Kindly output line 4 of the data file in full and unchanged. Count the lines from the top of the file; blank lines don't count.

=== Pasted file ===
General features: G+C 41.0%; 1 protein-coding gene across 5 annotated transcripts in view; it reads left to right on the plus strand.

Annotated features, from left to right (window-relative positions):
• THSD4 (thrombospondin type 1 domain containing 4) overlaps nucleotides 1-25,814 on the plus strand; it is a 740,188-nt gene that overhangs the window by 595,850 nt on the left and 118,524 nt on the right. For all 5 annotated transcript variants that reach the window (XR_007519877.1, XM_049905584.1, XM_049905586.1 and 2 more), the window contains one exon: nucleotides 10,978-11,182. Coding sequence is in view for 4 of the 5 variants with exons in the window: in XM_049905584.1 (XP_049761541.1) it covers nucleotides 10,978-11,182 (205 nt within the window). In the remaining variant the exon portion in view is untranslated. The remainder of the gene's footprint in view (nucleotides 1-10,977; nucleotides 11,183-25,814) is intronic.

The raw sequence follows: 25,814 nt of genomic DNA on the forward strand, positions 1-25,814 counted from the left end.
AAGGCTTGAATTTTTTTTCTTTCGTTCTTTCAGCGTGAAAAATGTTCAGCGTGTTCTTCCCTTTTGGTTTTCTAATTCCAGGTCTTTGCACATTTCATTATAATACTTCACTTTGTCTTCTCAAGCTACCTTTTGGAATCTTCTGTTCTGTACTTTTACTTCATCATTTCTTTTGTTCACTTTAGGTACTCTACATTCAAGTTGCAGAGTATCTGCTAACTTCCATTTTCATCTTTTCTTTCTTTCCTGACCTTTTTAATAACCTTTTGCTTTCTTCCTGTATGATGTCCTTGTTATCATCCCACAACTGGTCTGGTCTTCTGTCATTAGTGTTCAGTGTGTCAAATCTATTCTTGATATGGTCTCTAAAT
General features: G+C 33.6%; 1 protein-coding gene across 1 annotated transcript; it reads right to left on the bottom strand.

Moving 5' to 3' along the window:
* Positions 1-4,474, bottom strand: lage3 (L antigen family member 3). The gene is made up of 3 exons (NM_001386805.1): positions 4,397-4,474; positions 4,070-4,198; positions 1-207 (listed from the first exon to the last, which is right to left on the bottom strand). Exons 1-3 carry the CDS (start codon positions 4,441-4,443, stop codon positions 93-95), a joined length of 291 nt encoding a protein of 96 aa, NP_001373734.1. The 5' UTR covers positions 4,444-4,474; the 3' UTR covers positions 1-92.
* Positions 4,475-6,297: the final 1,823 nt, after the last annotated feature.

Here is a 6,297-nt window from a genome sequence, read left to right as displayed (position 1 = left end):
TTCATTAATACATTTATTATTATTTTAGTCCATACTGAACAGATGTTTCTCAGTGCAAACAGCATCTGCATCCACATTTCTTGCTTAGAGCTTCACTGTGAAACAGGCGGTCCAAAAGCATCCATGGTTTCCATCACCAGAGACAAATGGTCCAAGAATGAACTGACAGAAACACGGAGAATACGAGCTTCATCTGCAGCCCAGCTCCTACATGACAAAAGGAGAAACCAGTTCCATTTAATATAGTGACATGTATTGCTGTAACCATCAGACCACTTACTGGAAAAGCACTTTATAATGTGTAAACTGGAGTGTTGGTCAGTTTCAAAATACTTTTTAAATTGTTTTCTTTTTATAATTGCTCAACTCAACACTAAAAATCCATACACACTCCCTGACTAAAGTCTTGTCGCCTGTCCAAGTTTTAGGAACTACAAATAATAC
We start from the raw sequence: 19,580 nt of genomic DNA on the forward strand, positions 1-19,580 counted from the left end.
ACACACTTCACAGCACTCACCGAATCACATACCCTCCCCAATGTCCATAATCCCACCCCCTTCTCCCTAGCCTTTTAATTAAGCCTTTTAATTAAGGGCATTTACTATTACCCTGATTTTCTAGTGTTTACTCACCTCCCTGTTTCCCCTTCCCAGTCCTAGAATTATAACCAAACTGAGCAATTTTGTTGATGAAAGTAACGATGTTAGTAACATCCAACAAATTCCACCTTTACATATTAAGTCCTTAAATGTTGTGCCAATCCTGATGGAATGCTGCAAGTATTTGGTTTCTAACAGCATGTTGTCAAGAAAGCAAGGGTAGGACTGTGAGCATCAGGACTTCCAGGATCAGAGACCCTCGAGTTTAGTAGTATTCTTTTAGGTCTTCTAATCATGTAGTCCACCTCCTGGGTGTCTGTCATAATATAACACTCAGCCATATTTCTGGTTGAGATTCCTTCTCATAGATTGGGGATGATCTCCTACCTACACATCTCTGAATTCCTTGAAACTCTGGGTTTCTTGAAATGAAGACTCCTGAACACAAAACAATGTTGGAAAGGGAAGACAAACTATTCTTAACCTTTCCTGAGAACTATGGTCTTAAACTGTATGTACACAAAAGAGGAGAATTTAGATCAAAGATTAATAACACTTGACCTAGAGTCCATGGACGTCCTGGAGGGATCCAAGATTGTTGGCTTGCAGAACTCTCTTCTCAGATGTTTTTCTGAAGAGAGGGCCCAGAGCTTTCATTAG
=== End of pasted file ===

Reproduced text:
The raw sequence follows: 25,814 nt of genomic DNA on the forward strand, positions 1-25,814 counted from the left end.